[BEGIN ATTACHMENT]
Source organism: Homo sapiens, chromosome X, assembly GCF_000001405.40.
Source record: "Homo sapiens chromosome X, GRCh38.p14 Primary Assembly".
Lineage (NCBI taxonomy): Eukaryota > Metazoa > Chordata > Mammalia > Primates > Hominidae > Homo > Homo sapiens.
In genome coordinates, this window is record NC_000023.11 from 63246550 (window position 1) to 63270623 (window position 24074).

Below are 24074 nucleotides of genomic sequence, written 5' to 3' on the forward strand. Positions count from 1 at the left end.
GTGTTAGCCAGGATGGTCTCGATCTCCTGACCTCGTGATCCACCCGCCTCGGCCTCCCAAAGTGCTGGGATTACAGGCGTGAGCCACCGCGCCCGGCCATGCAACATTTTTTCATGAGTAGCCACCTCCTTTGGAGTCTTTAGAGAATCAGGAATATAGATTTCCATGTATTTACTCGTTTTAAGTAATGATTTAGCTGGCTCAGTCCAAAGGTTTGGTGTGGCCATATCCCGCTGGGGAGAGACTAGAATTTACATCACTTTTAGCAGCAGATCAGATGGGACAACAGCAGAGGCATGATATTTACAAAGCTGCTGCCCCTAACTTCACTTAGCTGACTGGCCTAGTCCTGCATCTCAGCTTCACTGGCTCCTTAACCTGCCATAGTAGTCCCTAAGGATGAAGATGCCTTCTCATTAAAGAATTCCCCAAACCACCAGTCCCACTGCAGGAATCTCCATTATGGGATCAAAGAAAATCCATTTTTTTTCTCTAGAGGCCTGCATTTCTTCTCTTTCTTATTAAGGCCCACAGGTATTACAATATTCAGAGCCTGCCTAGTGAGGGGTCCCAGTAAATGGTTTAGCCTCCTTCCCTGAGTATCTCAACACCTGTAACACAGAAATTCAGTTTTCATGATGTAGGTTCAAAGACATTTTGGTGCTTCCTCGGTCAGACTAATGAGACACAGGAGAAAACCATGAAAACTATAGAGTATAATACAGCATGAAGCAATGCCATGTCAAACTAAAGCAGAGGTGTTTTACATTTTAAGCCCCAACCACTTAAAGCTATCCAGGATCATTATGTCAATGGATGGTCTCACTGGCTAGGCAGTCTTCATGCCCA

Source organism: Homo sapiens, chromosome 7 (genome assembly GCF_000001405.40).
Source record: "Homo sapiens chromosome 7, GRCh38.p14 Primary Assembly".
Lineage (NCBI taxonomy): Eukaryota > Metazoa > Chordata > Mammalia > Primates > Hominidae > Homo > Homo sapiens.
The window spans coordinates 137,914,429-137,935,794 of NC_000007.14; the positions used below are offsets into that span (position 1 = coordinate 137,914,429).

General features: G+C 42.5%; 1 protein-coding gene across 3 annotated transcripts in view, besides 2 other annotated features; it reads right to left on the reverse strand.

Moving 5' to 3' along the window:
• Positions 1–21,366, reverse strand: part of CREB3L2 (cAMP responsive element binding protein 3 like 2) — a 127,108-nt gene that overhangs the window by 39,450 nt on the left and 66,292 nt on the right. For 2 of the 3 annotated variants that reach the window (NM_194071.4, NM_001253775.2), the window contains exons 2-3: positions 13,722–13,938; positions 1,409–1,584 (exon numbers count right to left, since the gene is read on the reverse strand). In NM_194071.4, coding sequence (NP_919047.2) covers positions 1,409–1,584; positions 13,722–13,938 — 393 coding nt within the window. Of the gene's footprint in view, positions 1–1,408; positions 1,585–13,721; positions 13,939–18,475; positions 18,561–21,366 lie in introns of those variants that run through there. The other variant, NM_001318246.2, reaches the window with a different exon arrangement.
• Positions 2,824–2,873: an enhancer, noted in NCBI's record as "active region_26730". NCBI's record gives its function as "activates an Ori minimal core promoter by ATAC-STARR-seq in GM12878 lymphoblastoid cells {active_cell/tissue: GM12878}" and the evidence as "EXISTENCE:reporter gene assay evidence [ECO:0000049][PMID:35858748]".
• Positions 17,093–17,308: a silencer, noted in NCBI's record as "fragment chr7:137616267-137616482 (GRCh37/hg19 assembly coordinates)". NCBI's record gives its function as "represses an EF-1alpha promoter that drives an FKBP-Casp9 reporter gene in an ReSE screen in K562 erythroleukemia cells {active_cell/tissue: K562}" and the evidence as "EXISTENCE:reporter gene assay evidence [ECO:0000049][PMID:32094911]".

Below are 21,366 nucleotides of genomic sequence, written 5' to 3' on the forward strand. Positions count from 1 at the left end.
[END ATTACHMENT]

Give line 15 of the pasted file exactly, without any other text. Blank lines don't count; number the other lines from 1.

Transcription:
• Positions 17,093–17,308: a silencer, noted in NCBI's record as "fragment chr7:137616267-137616482 (GRCh37/hg19 assembly coordinates)". NCBI's record gives its function as "represses an EF-1alpha promoter that drives an FKBP-Casp9 reporter gene in an ReSE screen in K562 erythroleukemia cells {active_cell/tissue: K562}" and the evidence as "EXISTENCE:reporter gene assay evidence [ECO:0000049][PMID:32094911]".